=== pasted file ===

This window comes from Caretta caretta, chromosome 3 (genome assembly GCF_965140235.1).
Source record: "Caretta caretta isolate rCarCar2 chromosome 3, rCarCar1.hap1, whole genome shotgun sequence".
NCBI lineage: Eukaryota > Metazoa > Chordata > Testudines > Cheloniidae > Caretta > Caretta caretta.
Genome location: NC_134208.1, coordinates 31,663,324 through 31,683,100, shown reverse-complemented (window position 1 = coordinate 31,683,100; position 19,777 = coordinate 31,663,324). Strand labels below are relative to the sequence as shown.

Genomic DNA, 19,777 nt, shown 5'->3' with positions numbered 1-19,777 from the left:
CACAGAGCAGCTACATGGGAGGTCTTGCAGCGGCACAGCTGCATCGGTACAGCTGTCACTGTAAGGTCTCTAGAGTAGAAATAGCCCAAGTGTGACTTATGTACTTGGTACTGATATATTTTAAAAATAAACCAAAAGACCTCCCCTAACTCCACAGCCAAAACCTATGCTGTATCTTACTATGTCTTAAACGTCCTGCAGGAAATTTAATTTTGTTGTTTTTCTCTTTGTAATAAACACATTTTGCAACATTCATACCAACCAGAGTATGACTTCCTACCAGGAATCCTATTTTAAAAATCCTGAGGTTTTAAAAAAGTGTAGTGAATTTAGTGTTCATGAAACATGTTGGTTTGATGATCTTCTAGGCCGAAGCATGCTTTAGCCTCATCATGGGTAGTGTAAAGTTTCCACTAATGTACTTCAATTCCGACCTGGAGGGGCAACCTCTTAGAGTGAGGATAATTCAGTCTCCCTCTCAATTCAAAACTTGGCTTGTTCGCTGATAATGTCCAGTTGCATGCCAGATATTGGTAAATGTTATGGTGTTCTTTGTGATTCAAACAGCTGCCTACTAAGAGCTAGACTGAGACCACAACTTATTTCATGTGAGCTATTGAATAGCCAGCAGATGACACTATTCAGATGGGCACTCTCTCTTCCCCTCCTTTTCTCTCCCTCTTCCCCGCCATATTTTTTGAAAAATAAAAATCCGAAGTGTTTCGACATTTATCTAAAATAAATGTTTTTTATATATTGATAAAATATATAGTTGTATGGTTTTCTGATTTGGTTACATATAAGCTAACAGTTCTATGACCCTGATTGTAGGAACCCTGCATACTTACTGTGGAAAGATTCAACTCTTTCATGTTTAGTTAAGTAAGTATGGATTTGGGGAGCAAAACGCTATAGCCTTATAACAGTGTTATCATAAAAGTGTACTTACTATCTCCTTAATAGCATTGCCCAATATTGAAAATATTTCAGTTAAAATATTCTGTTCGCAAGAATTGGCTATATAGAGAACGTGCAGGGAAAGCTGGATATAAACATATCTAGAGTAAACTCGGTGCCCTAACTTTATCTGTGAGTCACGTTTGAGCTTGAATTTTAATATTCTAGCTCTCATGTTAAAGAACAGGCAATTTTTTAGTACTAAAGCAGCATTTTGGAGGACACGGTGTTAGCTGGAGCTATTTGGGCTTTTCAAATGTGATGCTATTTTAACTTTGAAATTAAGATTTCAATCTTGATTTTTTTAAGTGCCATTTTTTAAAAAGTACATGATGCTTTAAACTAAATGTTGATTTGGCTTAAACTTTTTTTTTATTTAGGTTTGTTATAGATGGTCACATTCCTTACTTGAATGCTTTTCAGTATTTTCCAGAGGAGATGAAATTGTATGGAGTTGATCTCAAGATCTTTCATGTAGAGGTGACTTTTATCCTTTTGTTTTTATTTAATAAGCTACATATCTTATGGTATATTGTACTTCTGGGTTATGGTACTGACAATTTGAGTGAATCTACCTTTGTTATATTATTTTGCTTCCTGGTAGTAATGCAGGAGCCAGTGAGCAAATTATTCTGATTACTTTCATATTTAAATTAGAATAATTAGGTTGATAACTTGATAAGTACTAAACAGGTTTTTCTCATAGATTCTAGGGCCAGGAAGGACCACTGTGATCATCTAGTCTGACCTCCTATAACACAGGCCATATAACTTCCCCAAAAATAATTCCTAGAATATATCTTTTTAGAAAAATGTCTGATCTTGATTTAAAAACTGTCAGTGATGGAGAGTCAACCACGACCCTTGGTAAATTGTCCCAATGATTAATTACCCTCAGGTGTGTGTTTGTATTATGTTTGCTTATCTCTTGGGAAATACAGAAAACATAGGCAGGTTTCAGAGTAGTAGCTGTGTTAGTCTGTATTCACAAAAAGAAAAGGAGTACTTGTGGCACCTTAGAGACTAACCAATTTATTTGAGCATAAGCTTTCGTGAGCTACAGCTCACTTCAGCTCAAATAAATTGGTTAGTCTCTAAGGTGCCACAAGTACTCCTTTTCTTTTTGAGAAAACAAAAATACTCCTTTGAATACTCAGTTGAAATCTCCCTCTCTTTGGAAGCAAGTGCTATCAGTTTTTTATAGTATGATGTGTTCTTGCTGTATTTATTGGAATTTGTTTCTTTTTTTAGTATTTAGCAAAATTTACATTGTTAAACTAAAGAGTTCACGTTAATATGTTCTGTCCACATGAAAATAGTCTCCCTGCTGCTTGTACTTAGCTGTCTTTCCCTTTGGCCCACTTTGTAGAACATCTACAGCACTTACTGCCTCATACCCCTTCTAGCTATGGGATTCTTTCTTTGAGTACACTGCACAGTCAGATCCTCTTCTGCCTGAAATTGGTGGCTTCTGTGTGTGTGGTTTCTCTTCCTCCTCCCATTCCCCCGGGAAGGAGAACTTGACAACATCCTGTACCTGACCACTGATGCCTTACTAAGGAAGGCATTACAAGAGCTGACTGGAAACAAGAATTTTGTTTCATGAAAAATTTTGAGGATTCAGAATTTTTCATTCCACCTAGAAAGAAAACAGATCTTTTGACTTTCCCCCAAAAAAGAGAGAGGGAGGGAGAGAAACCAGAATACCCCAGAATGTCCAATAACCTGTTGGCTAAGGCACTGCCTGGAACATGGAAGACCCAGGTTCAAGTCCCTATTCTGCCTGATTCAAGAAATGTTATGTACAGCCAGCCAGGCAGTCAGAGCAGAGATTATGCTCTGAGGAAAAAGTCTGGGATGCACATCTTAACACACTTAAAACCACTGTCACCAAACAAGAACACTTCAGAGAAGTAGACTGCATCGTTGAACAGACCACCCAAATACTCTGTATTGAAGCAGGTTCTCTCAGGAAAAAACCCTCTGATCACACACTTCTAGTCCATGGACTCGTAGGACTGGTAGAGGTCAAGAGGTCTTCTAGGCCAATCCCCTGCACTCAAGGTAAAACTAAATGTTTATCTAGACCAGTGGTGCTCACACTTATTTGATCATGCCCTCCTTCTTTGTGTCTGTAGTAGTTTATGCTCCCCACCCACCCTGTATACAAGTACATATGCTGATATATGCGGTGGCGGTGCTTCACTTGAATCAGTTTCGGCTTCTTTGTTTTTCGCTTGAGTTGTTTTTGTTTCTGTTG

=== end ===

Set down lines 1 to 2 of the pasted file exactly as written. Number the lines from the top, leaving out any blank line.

This window comes from Caretta caretta, chromosome 3 (genome assembly GCF_965140235.1).
Source record: "Caretta caretta isolate rCarCar2 chromosome 3, rCarCar1.hap1, whole genome shotgun sequence".